February in Review and March Reading Journal

I said February was going to be slow. But then I rediscovered the joy of audiobooks. It meant that I still could “read” a few things this month. I also finished a few books I started last month. In the end, looking at this list, I feel like it was a lot read, especially with my move.

Fiction and Nonfiction Reviews

In February, I reviewed two books I read in January:

I also read or listened to the audio of a few more things:

  • Animal Farm by George Orwell (about 90 minutes audio or 110 pages; fiction) I listened to 75%; I read about 25%.
  • Plato and a Platypus Walk into a Bar by Thomas Cathcart (188 pages; nonfiction)
  • Pride and Prejudice by Jane Austen (about 13 hours audio, equal to about 450 pages; fiction)
  • Mary Poppins by P.L. Travers (206 pages; children’s fiction) I read this aloud to my son in January and February.
  • The Complete Fairy Tales of the Brothers Grimm (630 pages; fiction/short stories) I read this in January and February.
  • The Stranger by Albert Camus (140 pages; fiction)
  • Golgol’s Wife and Other Stories by Tommaso Landolfi (180 pages; fiction/short stories)
  • Will in the World by Stephen Greenblatt (about 15 hours audio, equal to about 380 pages; nonfiction/biography)

Children’s Projects

Here are the picture books I reviewed in February; the first is a Caldecott Medal winner.

  • The House in the Night by Susan Marie Swanson, illustrated by Beth Krommes
  • Listen to the Wind by Greg Mortenson and Susan L. Roth

Challenge Updates

I have added a Current Challenges page to keep track of the challenges I have in progress.

March Reading Journal: Books in Progress

I’m not going to list everything I’m in the midst of reading. Suffice it to say that this month I’m focusing on just a few books.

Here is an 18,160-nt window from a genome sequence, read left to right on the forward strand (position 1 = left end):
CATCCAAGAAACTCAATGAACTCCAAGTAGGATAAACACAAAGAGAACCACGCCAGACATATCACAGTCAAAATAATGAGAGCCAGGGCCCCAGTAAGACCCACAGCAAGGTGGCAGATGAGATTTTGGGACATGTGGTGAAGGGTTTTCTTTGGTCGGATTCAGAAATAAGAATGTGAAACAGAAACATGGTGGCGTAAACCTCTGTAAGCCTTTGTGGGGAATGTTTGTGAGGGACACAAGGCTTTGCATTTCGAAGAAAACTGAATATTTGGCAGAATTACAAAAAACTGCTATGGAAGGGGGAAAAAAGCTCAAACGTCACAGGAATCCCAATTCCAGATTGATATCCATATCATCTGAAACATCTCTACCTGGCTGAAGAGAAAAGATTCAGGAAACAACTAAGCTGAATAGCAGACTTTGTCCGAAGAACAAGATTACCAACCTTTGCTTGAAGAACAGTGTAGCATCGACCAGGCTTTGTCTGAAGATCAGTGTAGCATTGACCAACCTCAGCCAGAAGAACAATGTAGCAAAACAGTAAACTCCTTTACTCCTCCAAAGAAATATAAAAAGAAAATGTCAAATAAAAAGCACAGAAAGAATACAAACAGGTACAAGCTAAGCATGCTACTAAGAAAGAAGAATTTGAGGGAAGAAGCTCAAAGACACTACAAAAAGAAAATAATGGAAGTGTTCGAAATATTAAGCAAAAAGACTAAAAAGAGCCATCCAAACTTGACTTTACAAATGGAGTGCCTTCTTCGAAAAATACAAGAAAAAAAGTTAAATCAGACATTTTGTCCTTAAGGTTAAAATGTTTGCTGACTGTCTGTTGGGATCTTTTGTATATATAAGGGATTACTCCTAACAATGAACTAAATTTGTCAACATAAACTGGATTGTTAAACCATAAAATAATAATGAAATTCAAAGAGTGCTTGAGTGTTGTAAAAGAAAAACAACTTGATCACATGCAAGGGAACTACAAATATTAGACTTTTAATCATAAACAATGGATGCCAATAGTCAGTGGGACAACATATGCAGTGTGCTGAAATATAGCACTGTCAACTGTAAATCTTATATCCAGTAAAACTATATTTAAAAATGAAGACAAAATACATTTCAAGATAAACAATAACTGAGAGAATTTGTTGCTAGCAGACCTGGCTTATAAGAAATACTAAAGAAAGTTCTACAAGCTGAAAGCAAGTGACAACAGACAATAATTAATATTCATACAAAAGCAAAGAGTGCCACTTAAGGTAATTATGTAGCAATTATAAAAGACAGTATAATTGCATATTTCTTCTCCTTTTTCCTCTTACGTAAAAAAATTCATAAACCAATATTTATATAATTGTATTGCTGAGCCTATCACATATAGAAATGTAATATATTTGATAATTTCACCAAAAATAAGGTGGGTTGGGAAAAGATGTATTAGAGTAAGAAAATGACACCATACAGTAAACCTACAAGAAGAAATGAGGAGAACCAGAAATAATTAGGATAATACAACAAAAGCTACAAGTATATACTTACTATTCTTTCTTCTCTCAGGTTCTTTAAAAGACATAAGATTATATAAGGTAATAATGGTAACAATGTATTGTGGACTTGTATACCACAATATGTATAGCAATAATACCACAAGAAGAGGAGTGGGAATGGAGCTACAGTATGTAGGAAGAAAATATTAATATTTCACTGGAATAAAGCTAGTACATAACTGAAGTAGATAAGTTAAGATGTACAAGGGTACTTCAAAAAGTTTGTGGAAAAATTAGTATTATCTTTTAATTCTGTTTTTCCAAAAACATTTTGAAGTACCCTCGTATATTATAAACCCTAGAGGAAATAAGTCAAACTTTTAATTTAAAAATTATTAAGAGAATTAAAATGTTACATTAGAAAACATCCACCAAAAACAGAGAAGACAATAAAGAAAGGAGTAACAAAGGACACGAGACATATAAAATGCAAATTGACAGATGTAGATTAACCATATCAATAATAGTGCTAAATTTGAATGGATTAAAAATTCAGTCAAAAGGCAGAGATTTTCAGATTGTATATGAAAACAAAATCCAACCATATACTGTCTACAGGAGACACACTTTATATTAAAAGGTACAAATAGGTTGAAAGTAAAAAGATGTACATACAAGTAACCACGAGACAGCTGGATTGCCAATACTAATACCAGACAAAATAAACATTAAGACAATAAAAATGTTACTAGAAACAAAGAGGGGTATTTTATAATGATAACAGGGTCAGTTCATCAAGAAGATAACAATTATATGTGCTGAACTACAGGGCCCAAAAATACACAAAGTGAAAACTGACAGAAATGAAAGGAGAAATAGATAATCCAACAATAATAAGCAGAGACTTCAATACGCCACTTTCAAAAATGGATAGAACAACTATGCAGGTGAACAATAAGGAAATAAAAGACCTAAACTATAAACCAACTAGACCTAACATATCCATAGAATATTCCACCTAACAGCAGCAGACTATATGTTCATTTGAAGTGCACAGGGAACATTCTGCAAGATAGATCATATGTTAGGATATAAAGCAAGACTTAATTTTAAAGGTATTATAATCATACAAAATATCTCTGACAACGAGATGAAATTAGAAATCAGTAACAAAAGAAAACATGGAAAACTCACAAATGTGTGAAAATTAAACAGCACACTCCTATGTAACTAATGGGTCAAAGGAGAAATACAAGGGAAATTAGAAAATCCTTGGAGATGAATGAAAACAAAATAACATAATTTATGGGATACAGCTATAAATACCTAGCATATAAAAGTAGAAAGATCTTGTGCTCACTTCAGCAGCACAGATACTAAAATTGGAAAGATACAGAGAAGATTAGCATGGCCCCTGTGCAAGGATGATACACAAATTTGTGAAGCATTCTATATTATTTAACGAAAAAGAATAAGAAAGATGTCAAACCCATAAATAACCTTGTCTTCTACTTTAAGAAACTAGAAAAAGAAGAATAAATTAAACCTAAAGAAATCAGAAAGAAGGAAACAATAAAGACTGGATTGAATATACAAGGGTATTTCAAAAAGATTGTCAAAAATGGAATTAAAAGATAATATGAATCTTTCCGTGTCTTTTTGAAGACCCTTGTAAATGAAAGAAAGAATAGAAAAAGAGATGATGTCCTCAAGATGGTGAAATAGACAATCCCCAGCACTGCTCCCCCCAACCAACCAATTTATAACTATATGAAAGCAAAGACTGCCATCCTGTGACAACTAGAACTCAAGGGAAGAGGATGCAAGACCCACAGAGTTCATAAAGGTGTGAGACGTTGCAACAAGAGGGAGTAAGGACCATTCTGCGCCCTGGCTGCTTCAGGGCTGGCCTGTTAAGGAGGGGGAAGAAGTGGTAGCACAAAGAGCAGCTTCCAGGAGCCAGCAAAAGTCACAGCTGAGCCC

First, The Odyssey by Homer, trans. by Robert Fagles (135 read of about 560 pages; epic poetry). I am surprised at how much easier this is to read compared to The Iliad.  I’m torn as to whether that’s good or bad.

I’m also focusing on The Discoverers by Daniel Boorstin (270 read of 690 pages; nonfiction/history). I began reading this book a year ago, aloud with my husband. After six months reading it aloud together, we were only 70 pages through it. We decided to read something together that was a bit more conducive to read-alouds. Since I really did enjoy reading it, I decided to revisit it this year for the 9 for 09 challenge (“Long”).

I am also reading The Hobbit by J.R.R. Tolkein (110 read of 228 pages; children’s fiction) aloud to my 17-month-old son. Parents: am I nuts? I realize he doesn’t care. But I wanted to read it, and what a perfect excuse! The library copy I got is beautifully illustrated. Nevertheless, my son doesn’t really “listen” as I read to him. We get through anywhere from five pages to a chapter a day.

I’m also in the midst of a few other books, one of which counts for the Well-Seasoned Reader Challenge. Since that challenge ends this month, I can’t imagine I’ll finish all three of my chosen books! I’ve decided that I want to read what I want to read, and not be as concerned with challenges. So, I won’t list all my “in progress” books here. If I finish them you’ll hear about them!

There are a few interesting projects I’m joining, tentatively or for sure. We’ll see how the reading aspect goes! First, I’ve joined the Try Something New Mini-challenge inspired by Dewey and started by Nymeth. I’m partnered with Jackie at Farm Lane Books; we are going to read Fun Home together, which is pretty far out of my comfort zone, both as a graphic novel and as a memoir.

Matt at A Guy’s Moleskin Notebook is hosting a Gone With the Wind read-a-thon. I’m hoping to join in, at least as soon as I finish The Discoverers and The Odyssey; I may be a week or two behind. My copy of the novel is 1000+ pages, so I’ll be glad for company. Have you read Gone with the Wind?

Also, my LibraryThing Group Reads group is reading two books in the coming months: Pale Fire by Vladimir Nabokov and The Forsyte Saga by John Galsworthy (Vol. I, which is three books out of nine). I probably won’t start until I finish the other books on my plate.

I’m reading a lot. But to be honest, I’m getting tired of writing reviews of everything. Maybe it’s because, with my move, I’m now 5 books behind on reviews, but sometimes I finish a book and want to just move on to the next. But, my blog is meant to catalog the books I’ve read for myself, and I’d like to have all the reviews up for future reference, again for myself. So I’ll probably keep coming back and reviewing my books, maybe in a more abbreviated format.

What about you? Do you review everything you read? What are you reading this month?